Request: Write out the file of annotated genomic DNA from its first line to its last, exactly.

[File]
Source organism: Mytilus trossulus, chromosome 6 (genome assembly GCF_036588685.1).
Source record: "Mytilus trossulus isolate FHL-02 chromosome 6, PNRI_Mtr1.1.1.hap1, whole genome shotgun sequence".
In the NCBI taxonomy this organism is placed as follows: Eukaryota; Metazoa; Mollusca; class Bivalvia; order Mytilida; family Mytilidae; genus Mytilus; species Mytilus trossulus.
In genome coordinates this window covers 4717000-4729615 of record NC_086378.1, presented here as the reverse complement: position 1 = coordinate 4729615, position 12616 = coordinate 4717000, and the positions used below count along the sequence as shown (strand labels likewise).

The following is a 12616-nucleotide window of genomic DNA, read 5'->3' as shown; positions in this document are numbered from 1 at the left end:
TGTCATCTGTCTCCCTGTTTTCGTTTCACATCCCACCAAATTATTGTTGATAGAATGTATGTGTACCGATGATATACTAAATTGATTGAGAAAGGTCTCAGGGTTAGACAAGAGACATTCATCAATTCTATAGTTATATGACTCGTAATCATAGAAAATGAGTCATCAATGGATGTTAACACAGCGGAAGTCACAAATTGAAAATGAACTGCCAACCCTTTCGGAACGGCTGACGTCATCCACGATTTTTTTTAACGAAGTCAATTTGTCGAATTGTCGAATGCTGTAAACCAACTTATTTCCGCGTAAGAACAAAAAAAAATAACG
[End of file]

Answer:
Source organism: Mytilus trossulus, chromosome 6 (genome assembly GCF_036588685.1).
Source record: "Mytilus trossulus isolate FHL-02 chromosome 6, PNRI_Mtr1.1.1.hap1, whole genome shotgun sequence".
In the NCBI taxonomy this organism is placed as follows: Eukaryota; Metazoa; Mollusca; class Bivalvia; order Mytilida; family Mytilidae; genus Mytilus; species Mytilus trossulus.
In genome coordinates this window covers 4717000-4729615 of record NC_086378.1, presented here as the reverse complement: position 1 = coordinate 4729615, position 12616 = coordinate 4717000, and the positions used below count along the sequence as shown (strand labels likewise).

The following is a 12616-nucleotide window of genomic DNA, read 5'->3' as shown; positions in this document are numbered from 1 at the left end:
TGTCATCTGTCTCCCTGTTTTCGTTTCACATCCCACCAAATTATTGTTGATAGAATGTATGTGTACCGATGATATACTAAATTGATTGAGAAAGGTCTCAGGGTTAGACAAGAGACATTCATCAATTCTATAGTTATATGACTCGTAATCATAGAAAATGAGTCATCAATGGATGTTAACACAGCGGAAGTCACAAATTGAAAATGAACTGCCAACCCTTTCGGAACGGCTGACGTCATCCACGATTTTTTTTAACGAAGTCAATTTGTCGAATTGTCGAATGCTGTAAACCAACTTATTTCCGCGTAAGAACAAAAAAAAATAACG